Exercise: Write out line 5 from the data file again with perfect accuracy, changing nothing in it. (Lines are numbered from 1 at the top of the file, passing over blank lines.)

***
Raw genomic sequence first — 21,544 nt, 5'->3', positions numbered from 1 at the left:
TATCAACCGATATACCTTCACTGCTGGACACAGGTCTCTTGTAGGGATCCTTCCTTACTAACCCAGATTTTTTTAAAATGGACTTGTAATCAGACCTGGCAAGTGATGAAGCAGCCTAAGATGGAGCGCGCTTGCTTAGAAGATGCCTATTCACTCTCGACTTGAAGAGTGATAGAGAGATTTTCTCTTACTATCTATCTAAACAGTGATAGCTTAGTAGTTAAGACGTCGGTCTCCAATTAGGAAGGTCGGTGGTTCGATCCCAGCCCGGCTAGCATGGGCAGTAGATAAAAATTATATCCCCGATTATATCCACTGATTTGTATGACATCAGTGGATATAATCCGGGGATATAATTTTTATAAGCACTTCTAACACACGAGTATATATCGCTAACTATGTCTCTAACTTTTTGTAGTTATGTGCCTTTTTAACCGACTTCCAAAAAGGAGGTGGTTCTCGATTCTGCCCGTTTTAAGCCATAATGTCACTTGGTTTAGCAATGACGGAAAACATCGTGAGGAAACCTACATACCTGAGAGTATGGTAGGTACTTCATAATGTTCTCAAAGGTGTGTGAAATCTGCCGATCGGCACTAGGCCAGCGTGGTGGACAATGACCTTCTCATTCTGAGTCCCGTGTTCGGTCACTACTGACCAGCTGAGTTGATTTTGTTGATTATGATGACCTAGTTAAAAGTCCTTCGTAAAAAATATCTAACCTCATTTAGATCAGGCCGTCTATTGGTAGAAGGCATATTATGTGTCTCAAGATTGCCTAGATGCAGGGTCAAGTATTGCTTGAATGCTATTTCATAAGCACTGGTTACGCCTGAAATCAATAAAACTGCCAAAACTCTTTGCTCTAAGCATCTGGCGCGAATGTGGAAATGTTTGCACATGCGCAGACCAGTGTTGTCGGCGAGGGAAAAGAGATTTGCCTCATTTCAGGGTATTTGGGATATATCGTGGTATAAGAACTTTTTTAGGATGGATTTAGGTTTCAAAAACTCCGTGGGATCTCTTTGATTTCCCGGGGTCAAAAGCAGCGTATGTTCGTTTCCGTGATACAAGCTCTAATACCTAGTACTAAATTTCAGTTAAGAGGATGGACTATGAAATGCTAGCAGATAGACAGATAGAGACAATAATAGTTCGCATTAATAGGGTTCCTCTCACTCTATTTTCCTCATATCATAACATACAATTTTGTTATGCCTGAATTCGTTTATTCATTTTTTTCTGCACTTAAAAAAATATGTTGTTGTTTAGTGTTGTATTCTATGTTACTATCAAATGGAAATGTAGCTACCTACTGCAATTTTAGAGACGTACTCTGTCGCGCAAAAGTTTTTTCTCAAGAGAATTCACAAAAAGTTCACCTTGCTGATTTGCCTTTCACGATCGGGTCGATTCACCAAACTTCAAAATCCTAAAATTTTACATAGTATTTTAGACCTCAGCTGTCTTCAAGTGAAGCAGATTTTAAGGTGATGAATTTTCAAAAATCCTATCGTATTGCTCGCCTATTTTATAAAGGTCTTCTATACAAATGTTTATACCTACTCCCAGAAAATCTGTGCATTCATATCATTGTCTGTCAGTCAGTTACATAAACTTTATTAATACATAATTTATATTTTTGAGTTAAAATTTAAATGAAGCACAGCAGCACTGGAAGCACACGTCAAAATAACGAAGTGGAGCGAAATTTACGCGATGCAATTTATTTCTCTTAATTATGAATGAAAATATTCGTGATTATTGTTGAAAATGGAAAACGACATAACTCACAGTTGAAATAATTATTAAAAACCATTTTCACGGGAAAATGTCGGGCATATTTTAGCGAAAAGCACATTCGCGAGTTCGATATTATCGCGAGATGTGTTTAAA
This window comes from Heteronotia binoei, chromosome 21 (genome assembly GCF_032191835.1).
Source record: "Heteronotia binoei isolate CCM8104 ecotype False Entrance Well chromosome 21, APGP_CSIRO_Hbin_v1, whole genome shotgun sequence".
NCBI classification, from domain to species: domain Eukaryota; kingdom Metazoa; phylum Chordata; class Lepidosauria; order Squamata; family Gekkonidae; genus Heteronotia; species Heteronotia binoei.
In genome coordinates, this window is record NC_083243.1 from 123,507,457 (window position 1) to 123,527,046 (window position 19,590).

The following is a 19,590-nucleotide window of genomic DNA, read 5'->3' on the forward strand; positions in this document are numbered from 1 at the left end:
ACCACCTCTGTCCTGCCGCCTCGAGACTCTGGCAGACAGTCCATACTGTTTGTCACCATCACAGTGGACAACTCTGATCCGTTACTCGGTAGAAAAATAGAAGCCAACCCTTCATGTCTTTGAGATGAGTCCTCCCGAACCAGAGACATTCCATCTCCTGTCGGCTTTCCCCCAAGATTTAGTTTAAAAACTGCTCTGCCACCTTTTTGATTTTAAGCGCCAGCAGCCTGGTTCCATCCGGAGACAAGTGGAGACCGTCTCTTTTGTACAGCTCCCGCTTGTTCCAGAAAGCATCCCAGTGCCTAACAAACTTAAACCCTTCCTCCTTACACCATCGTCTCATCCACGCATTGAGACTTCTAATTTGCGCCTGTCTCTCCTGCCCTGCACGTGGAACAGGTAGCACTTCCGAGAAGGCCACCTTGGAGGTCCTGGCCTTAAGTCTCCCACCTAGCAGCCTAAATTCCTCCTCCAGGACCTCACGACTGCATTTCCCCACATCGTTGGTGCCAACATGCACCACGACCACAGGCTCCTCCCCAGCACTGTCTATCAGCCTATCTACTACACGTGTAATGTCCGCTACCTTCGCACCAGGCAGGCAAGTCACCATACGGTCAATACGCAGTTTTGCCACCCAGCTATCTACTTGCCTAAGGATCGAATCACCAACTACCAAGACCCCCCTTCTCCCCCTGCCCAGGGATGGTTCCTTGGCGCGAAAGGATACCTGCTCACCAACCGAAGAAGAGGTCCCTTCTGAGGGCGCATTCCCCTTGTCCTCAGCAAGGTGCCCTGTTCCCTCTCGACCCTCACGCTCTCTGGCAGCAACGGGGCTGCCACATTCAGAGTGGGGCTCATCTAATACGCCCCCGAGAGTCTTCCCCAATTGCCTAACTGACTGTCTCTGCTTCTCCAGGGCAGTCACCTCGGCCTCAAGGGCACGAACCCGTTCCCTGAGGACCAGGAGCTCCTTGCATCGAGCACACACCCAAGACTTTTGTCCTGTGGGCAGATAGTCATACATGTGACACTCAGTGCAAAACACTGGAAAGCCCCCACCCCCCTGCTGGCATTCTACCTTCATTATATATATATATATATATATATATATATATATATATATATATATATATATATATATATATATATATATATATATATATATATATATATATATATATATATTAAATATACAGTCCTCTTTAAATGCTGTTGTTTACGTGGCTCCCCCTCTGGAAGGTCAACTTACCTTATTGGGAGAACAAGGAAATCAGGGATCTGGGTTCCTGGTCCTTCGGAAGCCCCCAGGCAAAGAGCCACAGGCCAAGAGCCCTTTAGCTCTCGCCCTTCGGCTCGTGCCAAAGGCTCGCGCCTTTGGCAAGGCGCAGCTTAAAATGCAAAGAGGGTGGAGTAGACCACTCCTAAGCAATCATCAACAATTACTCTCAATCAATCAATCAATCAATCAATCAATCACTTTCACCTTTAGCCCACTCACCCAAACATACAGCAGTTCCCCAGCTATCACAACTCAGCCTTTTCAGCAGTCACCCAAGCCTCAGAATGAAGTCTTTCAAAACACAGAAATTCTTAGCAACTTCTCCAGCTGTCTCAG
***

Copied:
NCBI classification, from domain to species: domain Eukaryota; kingdom Metazoa; phylum Chordata; class Lepidosauria; order Squamata; family Gekkonidae; genus Heteronotia; species Heteronotia binoei.